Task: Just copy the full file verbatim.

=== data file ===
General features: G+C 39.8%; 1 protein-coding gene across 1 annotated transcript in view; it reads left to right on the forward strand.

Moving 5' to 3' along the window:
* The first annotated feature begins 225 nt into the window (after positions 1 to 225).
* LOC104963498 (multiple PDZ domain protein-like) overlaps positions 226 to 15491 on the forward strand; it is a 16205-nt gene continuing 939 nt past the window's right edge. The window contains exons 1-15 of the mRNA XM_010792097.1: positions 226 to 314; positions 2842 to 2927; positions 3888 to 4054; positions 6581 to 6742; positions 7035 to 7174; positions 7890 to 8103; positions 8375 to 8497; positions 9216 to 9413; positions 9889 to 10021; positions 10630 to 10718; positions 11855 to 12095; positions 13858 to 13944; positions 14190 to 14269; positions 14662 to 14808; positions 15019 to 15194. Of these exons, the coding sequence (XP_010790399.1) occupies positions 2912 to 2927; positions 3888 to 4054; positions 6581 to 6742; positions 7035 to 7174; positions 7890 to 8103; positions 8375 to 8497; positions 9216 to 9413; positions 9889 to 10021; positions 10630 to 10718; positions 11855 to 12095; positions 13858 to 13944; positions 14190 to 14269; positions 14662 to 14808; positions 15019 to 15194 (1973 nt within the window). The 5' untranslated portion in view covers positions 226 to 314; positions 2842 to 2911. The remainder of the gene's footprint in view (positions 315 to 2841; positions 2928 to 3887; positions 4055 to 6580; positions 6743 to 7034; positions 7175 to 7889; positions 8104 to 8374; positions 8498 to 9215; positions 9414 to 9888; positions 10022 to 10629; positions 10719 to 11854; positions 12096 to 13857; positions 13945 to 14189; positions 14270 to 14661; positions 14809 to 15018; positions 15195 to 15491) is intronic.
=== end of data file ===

General features: G+C 39.8%; 1 protein-coding gene across 1 annotated transcript in view; it reads left to right on the forward strand.

Moving 5' to 3' along the window:
* The first annotated feature begins 225 nt into the window (after positions 1 to 225).
* LOC104963498 (multiple PDZ domain protein-like) overlaps positions 226 to 15491 on the forward strand; it is a 16205-nt gene continuing 939 nt past the window's right edge. The window contains exons 1-15 of the mRNA XM_010792097.1: positions 226 to 314; positions 2842 to 2927; positions 3888 to 4054; positions 6581 to 6742; positions 7035 to 7174; positions 7890 to 8103; positions 8375 to 8497; positions 9216 to 9413; positions 9889 to 10021; positions 10630 to 10718; positions 11855 to 12095; positions 13858 to 13944; positions 14190 to 14269; positions 14662 to 14808; positions 15019 to 15194. Of these exons, the coding sequence (XP_010790399.1) occupies positions 2912 to 2927; positions 3888 to 4054; positions 6581 to 6742; positions 7035 to 7174; positions 7890 to 8103; positions 8375 to 8497; positions 9216 to 9413; positions 9889 to 10021; positions 10630 to 10718; positions 11855 to 12095; positions 13858 to 13944; positions 14190 to 14269; positions 14662 to 14808; positions 15019 to 15194 (1973 nt within the window). The 5' untranslated portion in view covers positions 226 to 314; positions 2842 to 2911. The remainder of the gene's footprint in view (positions 315 to 2841; positions 2928 to 3887; positions 4055 to 6580; positions 6743 to 7034; positions 7175 to 7889; positions 8104 to 8374; positions 8498 to 9215; positions 9414 to 9888; positions 10022 to 10629; positions 10719 to 11854; positions 12096 to 13857; positions 13945 to 14189; positions 14270 to 14661; positions 14809 to 15018; positions 15195 to 15491) is intronic.